- SHOG: Now. Stack Overflow isn’t linear. As it gets older, more and more of these old questions keep cropping up. You don’t need to keep adding funny programmer cartoons to that one question and bumping it up. That’s why we have locking!
- JOEL: There is a larger class of questions that we should be discussing. Stuff that’s no longer on topic, but still has amazing answers. For example: career questions.
- Are we on the same page that there exists a class of question that’s awesome enough that it can’t be deleted? What do we do about people who just noticed that their amazing internet artifact was deleted, and they’re mad?
- When frequent flyer miles became a thing, travelers were wary of using them because they didn’t want their number of miles to go down, so they would continue to be treated well by the airline. The airlines realized they had to start printing their lifetime earned miles, so people wouldn’t be afraid of “losing” those miles.
- JARROD: Nick Craver is working on that right now! If you have reputation from something that sticks around for 60 days, the rep “locks in”.
- JOEL: Maybe pageviews should also be taken into account. Another idea: archiving stuff.
- JARROD: Here’s Pekka’s idea about archiving stuff: hosting our own archive of stuff that’s been deleted but shouldn’t go away and become a Page Not Found.
- JOEL: This is not for everything that got deleted, or else it would be spam spam spam. But this is for stuff that gets heavily linked to from elsewhere on the internet that we shouldn’t just take away. We’re not ashamed of these questions, this is just part of our history
Well that’s it for this week’s podcast – join us in the coming weeks as we get back into the swing of things and test our new formats. See you soon!
Well, it’s time for the final Stack Exchange Podcast featuring Jeff Atwood before he rides off into the sunset. Tune in to hear Jeff and Joel reminisce about the origins of Stack Exchange, the journey along the way, and listen to some special recordings from those who have been around since the beginning.
- Joel was reading the transcript of Stack Overflow Podcast 001. It’s from April 2008. Listen to the awesome excerpt about the birth of Stack Overflow! (Stack Overflow is not another place to discuss tabs vs. spaces.)
- What was the biggest thing that surprised you about Stack Overflow/Stack Exchange? Jeff mentions the Meta Issue. Joel started out with a strong antipathy toward meta questions, or discussing the site on the site instead of discussing the topic of the site. It comes down to building the software to accommodate the direction the community goes in. You can’t plan everything.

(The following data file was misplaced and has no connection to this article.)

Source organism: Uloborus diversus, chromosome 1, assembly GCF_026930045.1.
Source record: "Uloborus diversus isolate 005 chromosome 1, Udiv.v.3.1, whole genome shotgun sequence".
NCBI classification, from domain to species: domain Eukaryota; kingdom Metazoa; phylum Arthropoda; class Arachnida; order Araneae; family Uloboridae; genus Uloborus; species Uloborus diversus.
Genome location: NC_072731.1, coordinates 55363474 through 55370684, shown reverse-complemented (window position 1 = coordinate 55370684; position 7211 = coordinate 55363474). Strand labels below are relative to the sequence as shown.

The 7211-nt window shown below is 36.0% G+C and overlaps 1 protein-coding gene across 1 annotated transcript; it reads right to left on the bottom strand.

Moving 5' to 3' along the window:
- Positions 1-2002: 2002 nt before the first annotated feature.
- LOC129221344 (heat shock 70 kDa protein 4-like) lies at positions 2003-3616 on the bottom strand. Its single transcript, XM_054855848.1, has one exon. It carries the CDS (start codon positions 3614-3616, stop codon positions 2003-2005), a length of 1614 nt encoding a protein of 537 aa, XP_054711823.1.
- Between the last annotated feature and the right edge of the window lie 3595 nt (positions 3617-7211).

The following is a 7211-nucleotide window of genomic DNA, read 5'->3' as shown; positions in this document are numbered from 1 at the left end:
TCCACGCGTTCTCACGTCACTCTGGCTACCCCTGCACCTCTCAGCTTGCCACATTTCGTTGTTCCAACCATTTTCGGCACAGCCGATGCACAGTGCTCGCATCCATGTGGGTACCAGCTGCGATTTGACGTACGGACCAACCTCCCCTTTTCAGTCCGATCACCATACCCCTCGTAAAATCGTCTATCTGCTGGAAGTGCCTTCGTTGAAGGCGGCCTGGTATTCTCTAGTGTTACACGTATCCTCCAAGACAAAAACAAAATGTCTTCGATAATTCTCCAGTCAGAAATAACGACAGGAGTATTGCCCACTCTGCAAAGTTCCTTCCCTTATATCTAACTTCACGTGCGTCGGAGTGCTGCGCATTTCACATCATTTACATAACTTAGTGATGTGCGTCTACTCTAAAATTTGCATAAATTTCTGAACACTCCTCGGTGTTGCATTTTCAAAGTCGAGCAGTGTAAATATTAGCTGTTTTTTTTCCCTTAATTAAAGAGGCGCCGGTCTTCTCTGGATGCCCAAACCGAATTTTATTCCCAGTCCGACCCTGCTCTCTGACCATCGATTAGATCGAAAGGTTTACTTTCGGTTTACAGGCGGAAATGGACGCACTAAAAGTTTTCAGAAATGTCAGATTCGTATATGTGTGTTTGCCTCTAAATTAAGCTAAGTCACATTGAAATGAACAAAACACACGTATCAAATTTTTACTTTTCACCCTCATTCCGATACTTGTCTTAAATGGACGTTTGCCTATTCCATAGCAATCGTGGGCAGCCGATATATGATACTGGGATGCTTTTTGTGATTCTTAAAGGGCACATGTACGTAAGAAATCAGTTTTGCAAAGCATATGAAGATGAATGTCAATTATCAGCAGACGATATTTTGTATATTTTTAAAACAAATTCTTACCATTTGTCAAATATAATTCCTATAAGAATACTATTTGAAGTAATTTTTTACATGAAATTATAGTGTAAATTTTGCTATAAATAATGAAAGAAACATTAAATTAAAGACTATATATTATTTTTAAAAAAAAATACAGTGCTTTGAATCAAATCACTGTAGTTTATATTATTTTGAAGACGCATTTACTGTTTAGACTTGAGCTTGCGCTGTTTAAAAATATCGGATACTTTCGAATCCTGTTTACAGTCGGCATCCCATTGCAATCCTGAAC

- Stack Overflow originally launched without comments, but that was fixed very shortly after launch, because it was something the community needed. Wikipedia hasn’t done this for Talk pages, and that’s why they’re so darn confusing.
- People have recorded nice messages for Jeff in honor of his departure. Geoff Dalgas aka Valued Associate #00003 goes first, and his clip is full of win (and awesomely bad music). Quantcast says we have 20 million visitors a month, and together they could populate a city the size of Seoul, South Korea. We have more people typing on our websites than English Wikipedia.
- Kyle Cronin sent in our next message. He’s an exemplary Stack Exchange user who contributed heavily to the birth of Meta Stack Overflow. Kyle was started a meta bulletin board after he found the official UserVoice site inadequate (that is until Jeff decided it was a core business function and made MSO).
- Next up is Josh Heyer aka Shog9, another Valued Associate who speaks very slowly. Jeff had originally put Josh in the same bucket as the Welbogs – people who get bored with chess, so they start flinging the chess pieces everywhere. Stack Overflow and Josh have grown up together. Jeff and Joel found a way to keep users like Josh interested and entertained without being detrimental to the core purpose of the sites, through Meta, Area 51, more sites, and beyond.
- History of the site: Started with Stack Overflow. Then came Server Fault and Super User, which topics were deemed off topic for Stack Overflow, but which were great fits for our audience. Then came Stack Exchange 1.0 and…
- …Valued Associate David Fullerton! He came over from Fog Creek and took the reins for Stack Exchange 1.0… which failed. Luckily, it became clear that the asset is not the software, but the community. Enter Stack Exchange 2.0! Communities were given the power to create new sites, for better or for worse. Theirs is the power to decide whether or not things like “identify this x” questions are helpful.
- There is such a thing as sites that harm the internet simply by continuing to exist. For that reason, sometimes sites need to be closed. Facts of life! (Askville is an extreme example. It can’t even hide its bad content, like Reddit can.)
- Here’s Jon Skeet, the all-time top user on Stack Overflow with more nice comments for Jeff. Jon Skeet is legendary. He has answered 20k questions on Stack Overflow thanks to his long commute to and from work. He exemplifies what makes a great Stack Overflow user, and has been justly rewarded with internet fame, and a ton of reputation.
- We’re almost at Version 3.0 of the core engine. Things are pretty polished, from a software perspective! But software is never really done, especially software that is being built for (and with) a community that’s always changing. So plenty of work remains to be done on the engine, but Jeff is leaving it in very capable hands.